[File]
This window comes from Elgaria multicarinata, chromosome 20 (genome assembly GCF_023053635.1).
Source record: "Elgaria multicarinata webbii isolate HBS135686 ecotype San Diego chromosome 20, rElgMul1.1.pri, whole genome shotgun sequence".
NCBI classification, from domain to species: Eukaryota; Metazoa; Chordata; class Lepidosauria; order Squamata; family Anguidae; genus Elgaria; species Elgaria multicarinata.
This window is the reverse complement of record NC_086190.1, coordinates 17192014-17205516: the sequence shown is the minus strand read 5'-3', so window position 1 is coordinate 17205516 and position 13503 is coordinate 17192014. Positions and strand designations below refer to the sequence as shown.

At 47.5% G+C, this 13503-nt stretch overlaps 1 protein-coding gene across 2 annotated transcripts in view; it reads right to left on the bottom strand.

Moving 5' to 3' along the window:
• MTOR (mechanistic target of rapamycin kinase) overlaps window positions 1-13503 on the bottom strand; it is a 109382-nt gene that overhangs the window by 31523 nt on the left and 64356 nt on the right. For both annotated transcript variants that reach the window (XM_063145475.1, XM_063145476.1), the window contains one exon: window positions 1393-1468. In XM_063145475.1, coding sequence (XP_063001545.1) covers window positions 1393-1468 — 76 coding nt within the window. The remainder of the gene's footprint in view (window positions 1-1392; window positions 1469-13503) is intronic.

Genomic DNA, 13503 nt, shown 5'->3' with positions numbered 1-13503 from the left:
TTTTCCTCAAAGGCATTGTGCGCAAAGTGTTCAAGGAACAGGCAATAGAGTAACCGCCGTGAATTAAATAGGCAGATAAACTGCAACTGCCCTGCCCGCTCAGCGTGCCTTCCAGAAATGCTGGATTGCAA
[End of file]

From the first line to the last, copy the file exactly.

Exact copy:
This window comes from Elgaria multicarinata, chromosome 20 (genome assembly GCF_023053635.1).
Source record: "Elgaria multicarinata webbii isolate HBS135686 ecotype San Diego chromosome 20, rElgMul1.1.pri, whole genome shotgun sequence".
NCBI classification, from domain to species: Eukaryota; Metazoa; Chordata; class Lepidosauria; order Squamata; family Anguidae; genus Elgaria; species Elgaria multicarinata.
This window is the reverse complement of record NC_086190.1, coordinates 17192014-17205516: the sequence shown is the minus strand read 5'-3', so window position 1 is coordinate 17205516 and position 13503 is coordinate 17192014. Positions and strand designations below refer to the sequence as shown.

At 47.5% G+C, this 13503-nt stretch overlaps 1 protein-coding gene across 2 annotated transcripts in view; it reads right to left on the bottom strand.

Moving 5' to 3' along the window:
• MTOR (mechanistic target of rapamycin kinase) overlaps window positions 1-13503 on the bottom strand; it is a 109382-nt gene that overhangs the window by 31523 nt on the left and 64356 nt on the right. For both annotated transcript variants that reach the window (XM_063145475.1, XM_063145476.1), the window contains one exon: window positions 1393-1468. In XM_063145475.1, coding sequence (XP_063001545.1) covers window positions 1393-1468 — 76 coding nt within the window. The remainder of the gene's footprint in view (window positions 1-1392; window positions 1469-13503) is intronic.

Genomic DNA, 13503 nt, shown 5'->3' with positions numbered 1-13503 from the left:
TTTTCCTCAAAGGCATTGTGCGCAAAGTGTTCAAGGAACAGGCAATAGAGTAACCGCCGTGAATTAAATAGGCAGATAAACTGCAACTGCCCTGCCCGCTCAGCGTGCCTTCCAGAAATGCTGGATTGCAA